Surrealist eyes

Turning one and uniqueness into restlessness; convincing that objects are much more than rays of light and granting brand new realities to the mind: the eye. On its own, always working and the first one to surrender its color upon death.

Beyond these, even though millions can be said about the eye, the biggest tip of the hat comes undoubtedly from the surrealists. That is why, from the most cliché to the most ignored, “surrealist eyes”.

Since we’re talking about clichés, let’s start with Dali. Carrying a passion for working on various disciplines, Dali put on his super-hero cape to save jewelry from the “rich ones” and give them the value they deserve. Unfortunately, he couldn’t stop them from being sold.

After being dumped by his assistant and lover, Lee Miller, of course Man Ray took the most “dada” approach to restrain his anger. Not belonging to a real woman, these unreal tear drops mark a cult scene that carries subtle feelings for the viewers, but very real ones for Man Ray. For this very comprehensibly fictionalized shot, we can say that it was a milestone in shaping Ray’s career – which he would not like us to call so – and developing a visual style of his own. “Glass Tears” is actually a war declaration Ray calls out with all of his passion, over his lover. Apart from carrying this war from his heart to the eyes of his lover, Ray’s second great move is visualizing the tears with glass, a material both fragile and sharp at the same time. The mankind still has some time to figure out this short story, which we cannot even begin to know where it can be articulated.

Now we’re in “The Portrait”, adorning MoMa’s collection since 1956. At what seems to be a simply and realistically set table, the food, waiting for the shiny cutlery to make their first move, wink at us – and we remember that we’re viewing a René Magritte painting. This one glance – if we call it an eye, we will do it injustice – has created an enormous excitement not only in us, but on all of its viewers. Last September – January, Art Institute of Chicago held a collaborative exhibition at MoMa called “The Mystery of Ordinary”, during which, the painting was exposed to x-ray and a piece of “The Enchanted Pose”, artist’s lost work since 1927, was discovered underneath this still table. The work, thought to have become an embarrassment for the artist because of its similarity with Picasso’s work, consists of 4 pieces – and is thought that the artist was trying to get rid of them in similar ways. Although the search for the missing pieces continue, discovery of the ordinary gets us all equally excited.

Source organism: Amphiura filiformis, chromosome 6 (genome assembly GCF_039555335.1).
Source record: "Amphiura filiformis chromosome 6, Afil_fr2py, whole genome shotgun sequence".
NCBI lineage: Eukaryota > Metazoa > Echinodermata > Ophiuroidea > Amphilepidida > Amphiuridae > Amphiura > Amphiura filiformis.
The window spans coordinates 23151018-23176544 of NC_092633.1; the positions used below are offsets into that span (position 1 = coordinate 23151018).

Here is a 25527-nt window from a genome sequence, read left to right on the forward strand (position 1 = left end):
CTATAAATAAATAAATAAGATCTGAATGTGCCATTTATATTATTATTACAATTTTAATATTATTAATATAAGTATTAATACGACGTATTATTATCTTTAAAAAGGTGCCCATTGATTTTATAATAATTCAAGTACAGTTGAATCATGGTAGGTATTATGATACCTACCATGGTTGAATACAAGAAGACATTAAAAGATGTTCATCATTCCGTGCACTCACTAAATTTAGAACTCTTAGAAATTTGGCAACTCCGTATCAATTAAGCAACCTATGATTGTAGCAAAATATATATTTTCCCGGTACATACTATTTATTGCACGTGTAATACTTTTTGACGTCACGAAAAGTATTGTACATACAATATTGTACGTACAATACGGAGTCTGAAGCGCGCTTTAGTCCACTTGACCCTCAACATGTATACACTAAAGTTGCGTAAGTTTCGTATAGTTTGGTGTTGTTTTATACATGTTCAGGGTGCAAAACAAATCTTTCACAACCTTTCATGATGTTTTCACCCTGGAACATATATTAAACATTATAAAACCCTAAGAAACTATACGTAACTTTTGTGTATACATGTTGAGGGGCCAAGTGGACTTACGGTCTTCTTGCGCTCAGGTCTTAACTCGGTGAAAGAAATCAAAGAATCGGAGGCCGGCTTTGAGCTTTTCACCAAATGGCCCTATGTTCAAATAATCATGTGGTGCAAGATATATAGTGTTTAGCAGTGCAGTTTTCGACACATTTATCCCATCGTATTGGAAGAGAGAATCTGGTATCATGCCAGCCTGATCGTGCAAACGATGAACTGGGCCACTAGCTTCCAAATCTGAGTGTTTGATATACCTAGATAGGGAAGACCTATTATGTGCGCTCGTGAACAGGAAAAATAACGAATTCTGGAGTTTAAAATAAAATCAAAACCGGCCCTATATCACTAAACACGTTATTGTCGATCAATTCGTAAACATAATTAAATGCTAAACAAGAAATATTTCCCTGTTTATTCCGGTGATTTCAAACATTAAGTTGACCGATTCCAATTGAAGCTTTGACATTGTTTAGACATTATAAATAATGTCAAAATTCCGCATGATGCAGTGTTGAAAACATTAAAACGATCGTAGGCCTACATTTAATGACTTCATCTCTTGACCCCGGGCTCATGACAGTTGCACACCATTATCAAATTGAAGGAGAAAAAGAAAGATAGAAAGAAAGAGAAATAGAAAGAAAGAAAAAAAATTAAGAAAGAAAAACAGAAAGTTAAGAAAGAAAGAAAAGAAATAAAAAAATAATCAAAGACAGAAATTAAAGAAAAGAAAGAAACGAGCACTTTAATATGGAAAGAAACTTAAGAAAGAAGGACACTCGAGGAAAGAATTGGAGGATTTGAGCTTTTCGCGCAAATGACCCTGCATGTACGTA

This time, we look at a city representation composed of pieces that don’t belong with each other. In Herbert Bayer’s “Lonely Metropolitan”, we are greeted by hundred of windows jammed together – only physically neighbor to one another, hands – estranged even from their match, and eyes – confused and don’t know where to look at in the city. Each morning we wake up in bigger metropolises and each little piece in Bayer’s collage become strong representatives of the great depression that suppress all of us with each passing day. Nowadays we watch not buildings but a mass that grows as it is destructed – but this is not the destruction that we want.

Lastly, we would like to end this writing with a product of the millennium, the waterfall eye of the 92-born Brian Oldham – who is obsessed with surrealism and self-portraits. Oldham, living in Los Angeles, builds scenes that include the scornfulness he has inherited from his surrealist ancestors, that require you to view more than once. The composition you see below is his work “Unnamed”, which he formed by putting together found pictures and re-photographed in a dark room. The eye “original” actually belongs to Man Ray – such a coincidence(!).

Dilan Ceylan Emektar